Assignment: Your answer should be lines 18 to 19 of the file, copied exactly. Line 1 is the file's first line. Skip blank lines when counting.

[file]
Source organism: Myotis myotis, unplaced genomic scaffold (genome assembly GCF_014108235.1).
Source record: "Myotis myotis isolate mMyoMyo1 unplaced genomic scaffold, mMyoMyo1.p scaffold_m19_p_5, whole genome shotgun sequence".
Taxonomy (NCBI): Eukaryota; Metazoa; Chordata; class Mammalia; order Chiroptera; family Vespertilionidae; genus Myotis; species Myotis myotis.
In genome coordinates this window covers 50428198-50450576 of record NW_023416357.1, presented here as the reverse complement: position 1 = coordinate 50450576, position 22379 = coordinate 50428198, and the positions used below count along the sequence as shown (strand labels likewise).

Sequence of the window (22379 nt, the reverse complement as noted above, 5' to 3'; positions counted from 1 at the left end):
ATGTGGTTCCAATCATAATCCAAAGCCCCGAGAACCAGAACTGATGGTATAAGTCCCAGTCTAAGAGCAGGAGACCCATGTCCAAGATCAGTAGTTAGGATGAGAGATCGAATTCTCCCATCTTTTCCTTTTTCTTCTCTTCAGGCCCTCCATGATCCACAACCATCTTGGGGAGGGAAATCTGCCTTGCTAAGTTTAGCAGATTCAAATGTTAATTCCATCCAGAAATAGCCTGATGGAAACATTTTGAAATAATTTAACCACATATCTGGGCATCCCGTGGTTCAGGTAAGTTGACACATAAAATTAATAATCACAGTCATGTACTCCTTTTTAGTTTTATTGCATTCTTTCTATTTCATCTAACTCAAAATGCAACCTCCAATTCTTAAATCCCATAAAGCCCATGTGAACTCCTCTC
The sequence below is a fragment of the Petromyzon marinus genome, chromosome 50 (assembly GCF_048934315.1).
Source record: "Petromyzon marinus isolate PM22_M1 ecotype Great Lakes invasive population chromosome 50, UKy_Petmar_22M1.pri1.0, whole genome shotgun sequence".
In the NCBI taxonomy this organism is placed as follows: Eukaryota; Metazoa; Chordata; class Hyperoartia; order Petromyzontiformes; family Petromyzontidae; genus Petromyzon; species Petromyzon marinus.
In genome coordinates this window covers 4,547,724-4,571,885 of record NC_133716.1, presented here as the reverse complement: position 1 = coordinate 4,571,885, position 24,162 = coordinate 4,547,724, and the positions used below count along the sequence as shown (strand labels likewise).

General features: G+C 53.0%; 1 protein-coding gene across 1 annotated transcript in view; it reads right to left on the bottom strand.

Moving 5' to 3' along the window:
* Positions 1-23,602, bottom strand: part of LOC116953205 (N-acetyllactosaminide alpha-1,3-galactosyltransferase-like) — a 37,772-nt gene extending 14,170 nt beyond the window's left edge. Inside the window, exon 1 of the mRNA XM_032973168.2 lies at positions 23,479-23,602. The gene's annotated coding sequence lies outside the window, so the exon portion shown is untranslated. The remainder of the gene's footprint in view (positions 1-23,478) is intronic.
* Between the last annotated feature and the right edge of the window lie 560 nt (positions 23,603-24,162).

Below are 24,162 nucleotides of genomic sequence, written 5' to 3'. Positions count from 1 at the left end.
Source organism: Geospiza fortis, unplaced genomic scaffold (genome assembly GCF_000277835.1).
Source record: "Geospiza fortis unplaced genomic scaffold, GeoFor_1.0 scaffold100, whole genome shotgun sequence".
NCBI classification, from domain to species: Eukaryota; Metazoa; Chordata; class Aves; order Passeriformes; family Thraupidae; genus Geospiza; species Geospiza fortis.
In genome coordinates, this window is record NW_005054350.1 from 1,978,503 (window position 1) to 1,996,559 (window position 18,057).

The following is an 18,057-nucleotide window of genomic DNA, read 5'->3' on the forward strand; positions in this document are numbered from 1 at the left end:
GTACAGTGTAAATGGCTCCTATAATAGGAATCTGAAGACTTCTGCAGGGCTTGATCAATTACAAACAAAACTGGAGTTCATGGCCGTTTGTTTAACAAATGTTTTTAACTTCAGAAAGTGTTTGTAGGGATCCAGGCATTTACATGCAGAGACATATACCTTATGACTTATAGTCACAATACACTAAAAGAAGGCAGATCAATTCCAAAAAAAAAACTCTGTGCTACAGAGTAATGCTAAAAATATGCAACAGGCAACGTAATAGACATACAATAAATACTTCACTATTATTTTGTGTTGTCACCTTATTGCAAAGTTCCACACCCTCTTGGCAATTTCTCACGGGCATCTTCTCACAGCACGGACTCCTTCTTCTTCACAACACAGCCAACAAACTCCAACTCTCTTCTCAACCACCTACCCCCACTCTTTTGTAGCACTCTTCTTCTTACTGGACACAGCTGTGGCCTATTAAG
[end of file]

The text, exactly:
NCBI classification, from domain to species: Eukaryota; Metazoa; Chordata; class Aves; order Passeriformes; family Thraupidae; genus Geospiza; species Geospiza fortis.
In genome coordinates, this window is record NW_005054350.1 from 1,978,503 (window position 1) to 1,996,559 (window position 18,057).